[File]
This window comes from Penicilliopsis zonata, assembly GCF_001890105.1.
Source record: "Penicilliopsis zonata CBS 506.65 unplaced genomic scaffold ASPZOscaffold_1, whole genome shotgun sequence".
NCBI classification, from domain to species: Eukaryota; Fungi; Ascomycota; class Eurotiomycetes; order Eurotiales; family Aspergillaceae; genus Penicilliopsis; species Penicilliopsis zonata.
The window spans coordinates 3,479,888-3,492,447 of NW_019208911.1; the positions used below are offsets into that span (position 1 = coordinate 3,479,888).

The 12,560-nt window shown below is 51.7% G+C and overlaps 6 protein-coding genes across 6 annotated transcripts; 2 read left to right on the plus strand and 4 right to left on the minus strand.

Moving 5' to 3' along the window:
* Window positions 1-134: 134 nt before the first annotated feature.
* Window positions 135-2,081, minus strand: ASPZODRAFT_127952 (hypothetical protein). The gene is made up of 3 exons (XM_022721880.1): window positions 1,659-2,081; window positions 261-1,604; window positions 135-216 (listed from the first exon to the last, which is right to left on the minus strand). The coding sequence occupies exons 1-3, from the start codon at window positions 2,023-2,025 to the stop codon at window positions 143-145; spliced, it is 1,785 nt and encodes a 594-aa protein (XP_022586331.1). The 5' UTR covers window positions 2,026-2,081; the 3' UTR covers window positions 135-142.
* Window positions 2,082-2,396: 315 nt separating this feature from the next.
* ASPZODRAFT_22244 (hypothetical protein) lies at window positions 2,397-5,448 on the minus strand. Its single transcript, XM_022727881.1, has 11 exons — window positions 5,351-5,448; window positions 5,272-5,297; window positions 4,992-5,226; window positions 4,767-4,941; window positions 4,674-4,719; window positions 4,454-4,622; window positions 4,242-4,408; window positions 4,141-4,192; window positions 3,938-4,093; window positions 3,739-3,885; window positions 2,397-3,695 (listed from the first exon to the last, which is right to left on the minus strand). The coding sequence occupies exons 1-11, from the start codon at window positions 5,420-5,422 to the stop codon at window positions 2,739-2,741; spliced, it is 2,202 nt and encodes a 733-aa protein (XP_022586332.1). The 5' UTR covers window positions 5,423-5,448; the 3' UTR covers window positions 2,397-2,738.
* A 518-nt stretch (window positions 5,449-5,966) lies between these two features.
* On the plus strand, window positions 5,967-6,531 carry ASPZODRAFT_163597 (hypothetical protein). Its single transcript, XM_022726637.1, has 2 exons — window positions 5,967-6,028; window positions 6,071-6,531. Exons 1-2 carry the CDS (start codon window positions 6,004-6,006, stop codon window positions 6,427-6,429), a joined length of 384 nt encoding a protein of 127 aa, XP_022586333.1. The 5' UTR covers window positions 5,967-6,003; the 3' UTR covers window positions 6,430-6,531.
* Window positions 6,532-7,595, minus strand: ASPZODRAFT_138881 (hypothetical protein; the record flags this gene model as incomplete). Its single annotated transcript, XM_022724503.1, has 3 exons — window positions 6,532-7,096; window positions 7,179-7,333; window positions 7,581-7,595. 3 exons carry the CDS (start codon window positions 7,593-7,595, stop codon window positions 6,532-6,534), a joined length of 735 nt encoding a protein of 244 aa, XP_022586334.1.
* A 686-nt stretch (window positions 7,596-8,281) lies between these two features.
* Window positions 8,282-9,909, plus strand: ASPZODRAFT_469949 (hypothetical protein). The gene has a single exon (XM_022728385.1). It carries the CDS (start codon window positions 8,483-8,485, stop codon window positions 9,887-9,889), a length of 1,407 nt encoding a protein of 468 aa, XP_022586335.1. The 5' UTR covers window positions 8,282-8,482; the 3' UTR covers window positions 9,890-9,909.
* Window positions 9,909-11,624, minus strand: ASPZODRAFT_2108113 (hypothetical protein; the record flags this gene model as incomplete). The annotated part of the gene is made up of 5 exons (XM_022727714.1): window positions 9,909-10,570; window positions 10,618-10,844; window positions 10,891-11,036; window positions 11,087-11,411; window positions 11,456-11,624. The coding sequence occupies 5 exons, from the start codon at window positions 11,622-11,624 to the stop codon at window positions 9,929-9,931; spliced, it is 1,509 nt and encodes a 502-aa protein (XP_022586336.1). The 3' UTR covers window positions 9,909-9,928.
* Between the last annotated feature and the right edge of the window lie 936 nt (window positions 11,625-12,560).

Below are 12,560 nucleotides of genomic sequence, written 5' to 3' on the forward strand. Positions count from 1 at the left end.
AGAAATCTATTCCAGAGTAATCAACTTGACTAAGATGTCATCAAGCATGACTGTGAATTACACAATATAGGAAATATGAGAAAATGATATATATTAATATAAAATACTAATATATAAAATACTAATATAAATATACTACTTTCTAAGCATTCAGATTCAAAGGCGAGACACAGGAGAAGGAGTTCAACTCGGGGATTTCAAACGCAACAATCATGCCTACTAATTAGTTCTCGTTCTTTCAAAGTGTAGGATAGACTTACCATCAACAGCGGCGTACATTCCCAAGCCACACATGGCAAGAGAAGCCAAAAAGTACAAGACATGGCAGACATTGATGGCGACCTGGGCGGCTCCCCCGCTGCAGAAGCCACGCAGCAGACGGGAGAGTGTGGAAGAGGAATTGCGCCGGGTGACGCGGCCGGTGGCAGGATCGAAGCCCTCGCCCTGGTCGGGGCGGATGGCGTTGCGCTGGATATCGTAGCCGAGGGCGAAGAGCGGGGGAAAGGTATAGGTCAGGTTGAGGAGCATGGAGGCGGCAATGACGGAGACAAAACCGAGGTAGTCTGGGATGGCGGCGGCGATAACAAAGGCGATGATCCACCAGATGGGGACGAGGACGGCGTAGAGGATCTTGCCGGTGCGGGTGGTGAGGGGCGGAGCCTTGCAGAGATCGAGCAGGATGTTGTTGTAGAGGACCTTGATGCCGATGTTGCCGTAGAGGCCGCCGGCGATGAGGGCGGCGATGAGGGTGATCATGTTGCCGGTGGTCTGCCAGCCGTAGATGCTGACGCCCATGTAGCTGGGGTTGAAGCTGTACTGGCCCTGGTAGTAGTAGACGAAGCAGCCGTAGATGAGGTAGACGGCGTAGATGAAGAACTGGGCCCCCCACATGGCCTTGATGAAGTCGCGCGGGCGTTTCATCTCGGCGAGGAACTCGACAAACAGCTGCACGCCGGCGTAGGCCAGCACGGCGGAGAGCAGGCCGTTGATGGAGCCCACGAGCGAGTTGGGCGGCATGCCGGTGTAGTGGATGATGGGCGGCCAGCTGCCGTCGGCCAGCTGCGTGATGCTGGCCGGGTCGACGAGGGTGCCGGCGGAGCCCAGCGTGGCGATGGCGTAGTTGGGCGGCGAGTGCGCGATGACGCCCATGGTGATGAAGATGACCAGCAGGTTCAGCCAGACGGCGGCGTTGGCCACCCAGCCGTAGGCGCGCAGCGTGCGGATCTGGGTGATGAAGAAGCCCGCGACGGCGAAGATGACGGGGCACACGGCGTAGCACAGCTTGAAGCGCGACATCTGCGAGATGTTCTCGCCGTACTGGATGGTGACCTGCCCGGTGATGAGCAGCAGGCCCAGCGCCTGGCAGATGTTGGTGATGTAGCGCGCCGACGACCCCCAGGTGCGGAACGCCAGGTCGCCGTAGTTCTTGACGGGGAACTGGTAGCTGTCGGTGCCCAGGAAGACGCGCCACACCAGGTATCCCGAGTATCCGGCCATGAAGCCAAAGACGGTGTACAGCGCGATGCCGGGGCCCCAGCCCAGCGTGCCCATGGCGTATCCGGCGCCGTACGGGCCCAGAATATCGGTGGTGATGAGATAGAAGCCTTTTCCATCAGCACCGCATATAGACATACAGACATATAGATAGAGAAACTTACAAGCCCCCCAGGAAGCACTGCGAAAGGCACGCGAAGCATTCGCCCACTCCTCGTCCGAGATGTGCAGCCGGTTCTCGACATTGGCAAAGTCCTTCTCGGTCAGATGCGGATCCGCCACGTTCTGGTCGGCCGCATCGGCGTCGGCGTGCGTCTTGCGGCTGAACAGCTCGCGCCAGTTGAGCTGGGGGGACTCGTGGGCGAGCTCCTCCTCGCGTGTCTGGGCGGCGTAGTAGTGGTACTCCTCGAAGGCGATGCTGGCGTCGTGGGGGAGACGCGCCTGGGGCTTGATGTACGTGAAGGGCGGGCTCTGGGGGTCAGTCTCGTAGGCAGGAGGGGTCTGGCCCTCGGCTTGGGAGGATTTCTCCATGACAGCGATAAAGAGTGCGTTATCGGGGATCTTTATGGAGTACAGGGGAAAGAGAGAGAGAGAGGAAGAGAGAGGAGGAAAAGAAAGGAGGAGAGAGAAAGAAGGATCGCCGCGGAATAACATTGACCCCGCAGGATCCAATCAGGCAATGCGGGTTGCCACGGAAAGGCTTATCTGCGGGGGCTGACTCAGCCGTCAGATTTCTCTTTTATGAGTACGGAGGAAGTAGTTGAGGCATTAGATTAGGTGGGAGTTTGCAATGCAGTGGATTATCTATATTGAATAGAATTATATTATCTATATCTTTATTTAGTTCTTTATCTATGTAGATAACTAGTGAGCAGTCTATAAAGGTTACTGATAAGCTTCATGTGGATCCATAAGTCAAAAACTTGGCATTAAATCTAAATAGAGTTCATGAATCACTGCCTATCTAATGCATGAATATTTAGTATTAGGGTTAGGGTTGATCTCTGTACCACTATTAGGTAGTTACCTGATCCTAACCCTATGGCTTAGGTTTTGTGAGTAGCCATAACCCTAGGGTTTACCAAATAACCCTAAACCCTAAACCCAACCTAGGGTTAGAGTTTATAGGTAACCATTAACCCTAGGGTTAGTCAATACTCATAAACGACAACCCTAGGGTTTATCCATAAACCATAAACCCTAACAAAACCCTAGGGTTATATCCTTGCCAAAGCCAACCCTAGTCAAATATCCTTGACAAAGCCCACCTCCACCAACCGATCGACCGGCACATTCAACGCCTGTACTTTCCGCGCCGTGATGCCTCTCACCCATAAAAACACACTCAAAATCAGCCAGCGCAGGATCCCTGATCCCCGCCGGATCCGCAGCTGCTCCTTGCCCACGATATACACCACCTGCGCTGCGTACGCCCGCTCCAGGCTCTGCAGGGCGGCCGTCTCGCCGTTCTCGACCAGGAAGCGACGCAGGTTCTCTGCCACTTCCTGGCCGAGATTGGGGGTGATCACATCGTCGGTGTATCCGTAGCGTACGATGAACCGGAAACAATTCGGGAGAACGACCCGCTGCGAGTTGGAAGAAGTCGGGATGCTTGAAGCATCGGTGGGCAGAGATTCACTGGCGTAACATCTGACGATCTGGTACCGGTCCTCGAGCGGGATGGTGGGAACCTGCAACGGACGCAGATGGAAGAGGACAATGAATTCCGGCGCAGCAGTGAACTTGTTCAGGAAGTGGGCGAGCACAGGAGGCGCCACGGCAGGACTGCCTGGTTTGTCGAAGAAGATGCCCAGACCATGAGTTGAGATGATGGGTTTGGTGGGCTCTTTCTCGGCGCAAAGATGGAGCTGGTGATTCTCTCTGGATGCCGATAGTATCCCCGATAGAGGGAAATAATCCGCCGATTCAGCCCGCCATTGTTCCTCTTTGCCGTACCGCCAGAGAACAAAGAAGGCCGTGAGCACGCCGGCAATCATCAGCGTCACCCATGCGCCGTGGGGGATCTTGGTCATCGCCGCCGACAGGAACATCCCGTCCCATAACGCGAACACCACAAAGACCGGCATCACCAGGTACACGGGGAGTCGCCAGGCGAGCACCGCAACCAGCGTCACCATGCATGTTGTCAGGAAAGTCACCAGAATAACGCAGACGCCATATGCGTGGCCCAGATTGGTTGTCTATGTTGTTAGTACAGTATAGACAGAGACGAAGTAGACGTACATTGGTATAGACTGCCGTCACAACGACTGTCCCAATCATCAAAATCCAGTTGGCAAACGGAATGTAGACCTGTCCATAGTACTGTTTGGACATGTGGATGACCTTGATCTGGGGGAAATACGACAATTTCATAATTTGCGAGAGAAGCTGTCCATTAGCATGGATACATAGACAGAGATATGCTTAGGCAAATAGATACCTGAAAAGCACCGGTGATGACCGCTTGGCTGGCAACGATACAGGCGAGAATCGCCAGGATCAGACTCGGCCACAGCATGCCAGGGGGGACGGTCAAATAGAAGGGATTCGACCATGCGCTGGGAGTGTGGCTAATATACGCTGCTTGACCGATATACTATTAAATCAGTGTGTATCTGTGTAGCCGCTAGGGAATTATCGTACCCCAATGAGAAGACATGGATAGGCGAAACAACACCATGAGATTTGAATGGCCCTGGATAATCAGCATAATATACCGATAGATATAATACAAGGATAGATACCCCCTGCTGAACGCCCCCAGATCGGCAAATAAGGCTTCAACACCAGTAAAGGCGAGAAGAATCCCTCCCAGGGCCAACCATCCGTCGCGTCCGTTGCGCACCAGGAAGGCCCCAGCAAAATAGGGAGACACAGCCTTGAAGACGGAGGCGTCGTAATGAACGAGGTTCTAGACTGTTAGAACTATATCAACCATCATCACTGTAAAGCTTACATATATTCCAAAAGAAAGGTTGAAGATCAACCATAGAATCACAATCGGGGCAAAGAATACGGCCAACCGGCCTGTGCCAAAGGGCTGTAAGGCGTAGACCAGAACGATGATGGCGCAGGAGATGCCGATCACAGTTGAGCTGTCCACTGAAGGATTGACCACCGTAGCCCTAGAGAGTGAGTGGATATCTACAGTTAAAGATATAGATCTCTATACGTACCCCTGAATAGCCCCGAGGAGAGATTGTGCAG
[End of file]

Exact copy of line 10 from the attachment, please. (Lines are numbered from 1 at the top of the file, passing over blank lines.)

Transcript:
* ASPZODRAFT_22244 (hypothetical protein) lies at window positions 2,397-5,448 on the minus strand. Its single transcript, XM_022727881.1, has 11 exons — window positions 5,351-5,448; window positions 5,272-5,297; window positions 4,992-5,226; window positions 4,767-4,941; window positions 4,674-4,719; window positions 4,454-4,622; window positions 4,242-4,408; window positions 4,141-4,192; window positions 3,938-4,093; window positions 3,739-3,885; window positions 2,397-3,695 (listed from the first exon to the last, which is right to left on the minus strand). The coding sequence occupies exons 1-11, from the start codon at window positions 5,420-5,422 to the stop codon at window positions 2,739-2,741; spliced, it is 2,202 nt and encodes a 733-aa protein (XP_022586332.1). The 5' UTR covers window positions 5,423-5,448; the 3' UTR covers window positions 2,397-2,738.